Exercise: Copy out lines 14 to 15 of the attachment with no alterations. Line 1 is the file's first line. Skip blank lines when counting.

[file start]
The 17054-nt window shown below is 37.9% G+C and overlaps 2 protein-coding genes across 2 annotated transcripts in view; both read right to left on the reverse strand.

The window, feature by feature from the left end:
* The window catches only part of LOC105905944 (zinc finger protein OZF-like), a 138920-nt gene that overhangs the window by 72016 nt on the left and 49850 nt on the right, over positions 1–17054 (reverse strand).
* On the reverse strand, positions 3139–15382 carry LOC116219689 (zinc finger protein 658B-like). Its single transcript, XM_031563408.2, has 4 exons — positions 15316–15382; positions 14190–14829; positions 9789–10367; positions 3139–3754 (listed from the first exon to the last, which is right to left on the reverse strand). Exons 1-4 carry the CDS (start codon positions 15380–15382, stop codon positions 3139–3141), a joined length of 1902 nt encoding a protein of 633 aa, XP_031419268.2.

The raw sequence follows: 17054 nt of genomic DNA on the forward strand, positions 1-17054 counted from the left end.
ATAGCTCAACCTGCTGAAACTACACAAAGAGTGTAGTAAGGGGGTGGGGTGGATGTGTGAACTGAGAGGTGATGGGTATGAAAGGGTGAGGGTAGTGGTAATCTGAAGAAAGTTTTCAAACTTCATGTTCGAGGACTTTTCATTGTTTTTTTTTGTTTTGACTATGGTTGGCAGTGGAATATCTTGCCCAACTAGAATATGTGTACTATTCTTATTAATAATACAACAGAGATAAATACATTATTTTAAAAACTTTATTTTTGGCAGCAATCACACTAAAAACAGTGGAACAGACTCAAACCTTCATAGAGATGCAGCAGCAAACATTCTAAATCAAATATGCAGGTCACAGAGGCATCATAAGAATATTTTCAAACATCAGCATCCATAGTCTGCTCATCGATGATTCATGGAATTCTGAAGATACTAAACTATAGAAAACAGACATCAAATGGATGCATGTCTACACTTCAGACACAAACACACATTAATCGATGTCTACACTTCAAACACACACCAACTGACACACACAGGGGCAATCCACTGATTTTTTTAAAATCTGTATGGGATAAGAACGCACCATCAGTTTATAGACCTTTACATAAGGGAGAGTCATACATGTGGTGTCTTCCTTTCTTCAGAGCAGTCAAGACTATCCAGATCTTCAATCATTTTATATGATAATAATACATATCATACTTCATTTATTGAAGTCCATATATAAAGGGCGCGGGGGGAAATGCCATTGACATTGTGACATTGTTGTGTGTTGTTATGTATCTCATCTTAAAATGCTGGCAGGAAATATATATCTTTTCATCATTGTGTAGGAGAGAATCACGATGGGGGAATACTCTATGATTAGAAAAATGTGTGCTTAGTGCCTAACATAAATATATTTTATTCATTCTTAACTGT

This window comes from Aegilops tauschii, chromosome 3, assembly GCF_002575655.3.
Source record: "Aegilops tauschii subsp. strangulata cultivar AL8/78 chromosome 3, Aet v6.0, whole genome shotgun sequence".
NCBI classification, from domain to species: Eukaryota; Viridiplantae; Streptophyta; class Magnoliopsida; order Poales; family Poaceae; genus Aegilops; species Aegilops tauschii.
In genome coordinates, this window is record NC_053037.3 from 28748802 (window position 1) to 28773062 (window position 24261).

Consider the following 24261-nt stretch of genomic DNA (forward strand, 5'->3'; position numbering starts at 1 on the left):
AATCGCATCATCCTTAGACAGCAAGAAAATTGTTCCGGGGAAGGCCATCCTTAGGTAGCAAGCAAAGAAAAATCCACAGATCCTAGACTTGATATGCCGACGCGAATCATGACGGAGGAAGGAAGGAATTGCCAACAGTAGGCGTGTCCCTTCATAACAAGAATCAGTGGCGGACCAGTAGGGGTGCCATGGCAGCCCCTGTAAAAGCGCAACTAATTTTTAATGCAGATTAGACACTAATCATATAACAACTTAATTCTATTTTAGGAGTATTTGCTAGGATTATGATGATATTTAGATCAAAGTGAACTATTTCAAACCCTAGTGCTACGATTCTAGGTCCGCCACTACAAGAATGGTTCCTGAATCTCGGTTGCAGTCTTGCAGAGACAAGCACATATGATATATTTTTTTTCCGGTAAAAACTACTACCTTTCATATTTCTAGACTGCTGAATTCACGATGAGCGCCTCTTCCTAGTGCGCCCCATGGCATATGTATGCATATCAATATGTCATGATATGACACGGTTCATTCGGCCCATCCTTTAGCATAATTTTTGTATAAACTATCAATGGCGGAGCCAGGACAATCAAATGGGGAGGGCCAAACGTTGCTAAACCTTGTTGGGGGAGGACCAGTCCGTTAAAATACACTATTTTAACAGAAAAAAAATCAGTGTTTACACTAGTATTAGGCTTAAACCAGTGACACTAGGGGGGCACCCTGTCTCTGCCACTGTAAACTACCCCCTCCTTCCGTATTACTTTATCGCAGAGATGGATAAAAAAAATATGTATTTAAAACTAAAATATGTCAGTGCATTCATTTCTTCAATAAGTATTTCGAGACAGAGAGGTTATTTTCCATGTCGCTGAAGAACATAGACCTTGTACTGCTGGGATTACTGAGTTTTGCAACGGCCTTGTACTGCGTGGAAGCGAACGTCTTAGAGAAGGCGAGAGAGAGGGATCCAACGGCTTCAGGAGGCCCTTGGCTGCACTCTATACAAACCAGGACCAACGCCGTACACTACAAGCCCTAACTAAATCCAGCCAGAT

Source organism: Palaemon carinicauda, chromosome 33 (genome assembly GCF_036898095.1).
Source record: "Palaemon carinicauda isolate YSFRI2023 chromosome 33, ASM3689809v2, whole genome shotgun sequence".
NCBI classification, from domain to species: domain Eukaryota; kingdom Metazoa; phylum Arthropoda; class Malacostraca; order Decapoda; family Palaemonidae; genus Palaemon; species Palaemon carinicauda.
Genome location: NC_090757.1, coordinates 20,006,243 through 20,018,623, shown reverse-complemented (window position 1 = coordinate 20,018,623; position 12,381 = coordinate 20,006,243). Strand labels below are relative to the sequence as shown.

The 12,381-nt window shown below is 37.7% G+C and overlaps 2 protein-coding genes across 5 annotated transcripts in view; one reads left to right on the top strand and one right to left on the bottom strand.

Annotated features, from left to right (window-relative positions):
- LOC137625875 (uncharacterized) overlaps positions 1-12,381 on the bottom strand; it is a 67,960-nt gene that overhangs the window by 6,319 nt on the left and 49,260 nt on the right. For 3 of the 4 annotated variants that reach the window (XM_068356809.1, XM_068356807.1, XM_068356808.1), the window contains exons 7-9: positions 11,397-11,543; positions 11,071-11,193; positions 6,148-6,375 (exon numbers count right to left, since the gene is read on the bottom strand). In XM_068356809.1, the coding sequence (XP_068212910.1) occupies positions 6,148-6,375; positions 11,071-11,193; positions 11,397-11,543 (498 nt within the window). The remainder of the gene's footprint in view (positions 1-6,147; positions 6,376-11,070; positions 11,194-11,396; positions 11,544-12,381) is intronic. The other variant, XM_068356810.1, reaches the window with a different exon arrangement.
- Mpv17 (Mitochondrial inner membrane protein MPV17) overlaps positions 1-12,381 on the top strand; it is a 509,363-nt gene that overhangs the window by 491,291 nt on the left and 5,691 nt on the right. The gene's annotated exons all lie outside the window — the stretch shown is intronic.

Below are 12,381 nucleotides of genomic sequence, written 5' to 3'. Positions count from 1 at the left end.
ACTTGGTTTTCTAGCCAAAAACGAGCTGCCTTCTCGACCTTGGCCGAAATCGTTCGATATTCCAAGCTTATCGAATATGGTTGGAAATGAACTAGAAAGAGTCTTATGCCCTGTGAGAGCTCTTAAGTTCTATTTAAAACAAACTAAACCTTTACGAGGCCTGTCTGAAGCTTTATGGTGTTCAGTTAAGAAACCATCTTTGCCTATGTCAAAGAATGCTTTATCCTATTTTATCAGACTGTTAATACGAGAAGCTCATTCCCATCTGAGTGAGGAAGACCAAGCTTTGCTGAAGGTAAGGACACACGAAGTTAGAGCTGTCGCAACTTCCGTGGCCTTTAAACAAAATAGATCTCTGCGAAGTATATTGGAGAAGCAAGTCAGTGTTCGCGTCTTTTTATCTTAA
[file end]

Source record: "Palaemon carinicauda isolate YSFRI2023 chromosome 33, ASM3689809v2, whole genome shotgun sequence".
NCBI classification, from domain to species: domain Eukaryota; kingdom Metazoa; phylum Arthropoda; class Malacostraca; order Decapoda; family Palaemonidae; genus Palaemon; species Palaemon carinicauda.